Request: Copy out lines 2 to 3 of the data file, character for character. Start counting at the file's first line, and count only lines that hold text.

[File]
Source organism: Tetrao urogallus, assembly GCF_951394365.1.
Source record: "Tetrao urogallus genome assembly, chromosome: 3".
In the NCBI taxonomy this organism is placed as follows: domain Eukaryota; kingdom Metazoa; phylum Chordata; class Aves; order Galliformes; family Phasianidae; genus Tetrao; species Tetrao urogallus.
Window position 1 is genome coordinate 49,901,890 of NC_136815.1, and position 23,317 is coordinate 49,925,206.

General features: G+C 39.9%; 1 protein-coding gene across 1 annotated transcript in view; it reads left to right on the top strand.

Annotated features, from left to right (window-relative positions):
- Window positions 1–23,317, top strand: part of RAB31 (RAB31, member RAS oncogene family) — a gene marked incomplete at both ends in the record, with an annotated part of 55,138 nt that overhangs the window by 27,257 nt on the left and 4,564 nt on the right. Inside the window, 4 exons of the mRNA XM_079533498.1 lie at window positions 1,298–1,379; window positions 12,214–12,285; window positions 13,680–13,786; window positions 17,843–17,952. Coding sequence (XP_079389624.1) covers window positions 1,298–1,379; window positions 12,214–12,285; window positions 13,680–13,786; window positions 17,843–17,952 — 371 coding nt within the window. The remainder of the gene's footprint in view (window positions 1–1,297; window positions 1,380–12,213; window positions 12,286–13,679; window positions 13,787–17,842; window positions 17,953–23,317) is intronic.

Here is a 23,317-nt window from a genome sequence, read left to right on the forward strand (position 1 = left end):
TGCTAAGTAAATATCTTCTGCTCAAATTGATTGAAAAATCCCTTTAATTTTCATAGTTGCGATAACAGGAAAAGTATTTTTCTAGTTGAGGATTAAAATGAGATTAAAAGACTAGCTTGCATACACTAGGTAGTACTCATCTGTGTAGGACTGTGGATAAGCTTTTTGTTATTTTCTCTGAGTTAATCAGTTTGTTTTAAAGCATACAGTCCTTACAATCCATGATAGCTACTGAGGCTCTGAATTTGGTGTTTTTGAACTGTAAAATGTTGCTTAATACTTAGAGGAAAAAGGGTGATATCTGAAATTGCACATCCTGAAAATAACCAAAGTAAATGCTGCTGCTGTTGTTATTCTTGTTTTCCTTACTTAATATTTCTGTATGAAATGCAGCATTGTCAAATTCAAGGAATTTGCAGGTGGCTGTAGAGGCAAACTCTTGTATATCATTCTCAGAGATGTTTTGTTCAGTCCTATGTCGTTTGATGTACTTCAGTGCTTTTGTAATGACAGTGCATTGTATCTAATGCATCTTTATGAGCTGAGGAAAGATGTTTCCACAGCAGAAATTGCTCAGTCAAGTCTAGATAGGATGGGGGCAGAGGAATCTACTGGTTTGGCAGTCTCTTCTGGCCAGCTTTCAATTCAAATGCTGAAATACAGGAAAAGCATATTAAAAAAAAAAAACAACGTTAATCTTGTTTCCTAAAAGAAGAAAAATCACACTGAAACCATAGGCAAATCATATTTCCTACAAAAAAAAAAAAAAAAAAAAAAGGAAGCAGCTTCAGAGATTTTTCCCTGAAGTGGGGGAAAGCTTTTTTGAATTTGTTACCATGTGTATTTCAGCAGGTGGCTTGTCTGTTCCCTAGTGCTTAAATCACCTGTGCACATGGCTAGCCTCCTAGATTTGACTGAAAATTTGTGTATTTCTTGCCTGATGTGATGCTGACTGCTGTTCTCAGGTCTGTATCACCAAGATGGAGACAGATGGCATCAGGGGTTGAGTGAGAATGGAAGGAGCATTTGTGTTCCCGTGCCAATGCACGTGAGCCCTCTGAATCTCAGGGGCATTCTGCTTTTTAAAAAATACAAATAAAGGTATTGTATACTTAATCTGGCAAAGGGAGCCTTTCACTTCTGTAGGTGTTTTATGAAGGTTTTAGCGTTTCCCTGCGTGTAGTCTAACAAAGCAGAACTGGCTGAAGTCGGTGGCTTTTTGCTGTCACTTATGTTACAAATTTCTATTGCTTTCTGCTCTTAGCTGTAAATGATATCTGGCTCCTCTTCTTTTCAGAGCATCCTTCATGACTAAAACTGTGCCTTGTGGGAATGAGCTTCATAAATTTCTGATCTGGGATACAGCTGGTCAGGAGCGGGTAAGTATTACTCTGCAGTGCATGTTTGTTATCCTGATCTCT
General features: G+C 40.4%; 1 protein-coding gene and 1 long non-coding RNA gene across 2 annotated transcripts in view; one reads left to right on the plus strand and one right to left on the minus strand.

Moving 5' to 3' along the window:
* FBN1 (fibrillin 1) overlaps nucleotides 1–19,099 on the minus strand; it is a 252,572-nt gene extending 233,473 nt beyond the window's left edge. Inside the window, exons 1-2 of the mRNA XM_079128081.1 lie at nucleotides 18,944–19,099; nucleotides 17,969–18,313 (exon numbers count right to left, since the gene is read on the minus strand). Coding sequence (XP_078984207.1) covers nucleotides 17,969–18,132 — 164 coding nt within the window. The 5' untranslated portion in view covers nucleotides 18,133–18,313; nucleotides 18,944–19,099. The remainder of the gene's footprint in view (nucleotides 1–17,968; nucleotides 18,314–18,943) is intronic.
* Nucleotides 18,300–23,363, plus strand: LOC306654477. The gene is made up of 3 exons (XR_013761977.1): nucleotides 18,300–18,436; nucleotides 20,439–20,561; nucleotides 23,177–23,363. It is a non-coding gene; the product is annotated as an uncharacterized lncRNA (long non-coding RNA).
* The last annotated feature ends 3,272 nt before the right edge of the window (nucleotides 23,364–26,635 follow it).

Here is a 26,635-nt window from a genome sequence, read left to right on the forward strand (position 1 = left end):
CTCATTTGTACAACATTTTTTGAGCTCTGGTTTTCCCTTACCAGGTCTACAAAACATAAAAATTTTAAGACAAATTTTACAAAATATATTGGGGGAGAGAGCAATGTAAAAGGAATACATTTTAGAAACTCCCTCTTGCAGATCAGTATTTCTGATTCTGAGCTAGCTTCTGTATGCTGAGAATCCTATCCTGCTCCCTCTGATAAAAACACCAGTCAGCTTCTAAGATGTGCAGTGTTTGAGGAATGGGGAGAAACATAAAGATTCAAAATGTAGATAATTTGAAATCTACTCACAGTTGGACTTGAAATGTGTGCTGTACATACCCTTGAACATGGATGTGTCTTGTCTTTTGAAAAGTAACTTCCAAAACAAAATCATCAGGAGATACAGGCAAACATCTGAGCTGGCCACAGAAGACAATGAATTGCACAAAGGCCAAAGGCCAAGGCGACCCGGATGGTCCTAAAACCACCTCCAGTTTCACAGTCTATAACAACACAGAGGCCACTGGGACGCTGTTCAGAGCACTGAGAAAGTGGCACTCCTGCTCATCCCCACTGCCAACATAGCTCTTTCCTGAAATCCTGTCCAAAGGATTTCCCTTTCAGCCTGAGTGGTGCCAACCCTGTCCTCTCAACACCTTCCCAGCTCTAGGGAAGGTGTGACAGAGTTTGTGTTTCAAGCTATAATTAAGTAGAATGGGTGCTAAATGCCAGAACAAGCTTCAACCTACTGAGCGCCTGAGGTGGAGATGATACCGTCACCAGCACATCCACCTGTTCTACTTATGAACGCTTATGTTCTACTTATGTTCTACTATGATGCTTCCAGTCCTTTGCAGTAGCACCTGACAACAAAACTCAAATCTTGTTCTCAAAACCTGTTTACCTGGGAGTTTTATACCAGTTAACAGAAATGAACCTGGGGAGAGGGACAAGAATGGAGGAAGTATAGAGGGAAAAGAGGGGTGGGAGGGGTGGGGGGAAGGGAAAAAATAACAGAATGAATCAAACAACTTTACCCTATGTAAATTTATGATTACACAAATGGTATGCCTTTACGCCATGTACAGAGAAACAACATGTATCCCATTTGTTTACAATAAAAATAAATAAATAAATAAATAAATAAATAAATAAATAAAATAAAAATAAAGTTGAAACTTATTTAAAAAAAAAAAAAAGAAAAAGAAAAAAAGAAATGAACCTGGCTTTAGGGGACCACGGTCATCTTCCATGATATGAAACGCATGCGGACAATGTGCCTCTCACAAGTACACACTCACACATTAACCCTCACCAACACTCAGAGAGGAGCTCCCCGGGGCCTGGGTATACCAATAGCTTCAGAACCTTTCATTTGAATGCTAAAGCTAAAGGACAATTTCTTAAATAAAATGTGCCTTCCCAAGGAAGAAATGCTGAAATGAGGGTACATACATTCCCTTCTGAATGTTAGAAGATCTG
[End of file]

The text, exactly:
Source record: "Tetrao urogallus genome assembly, chromosome: 3".
In the NCBI taxonomy this organism is placed as follows: domain Eukaryota; kingdom Metazoa; phylum Chordata; class Aves; order Galliformes; family Phasianidae; genus Tetrao; species Tetrao urogallus.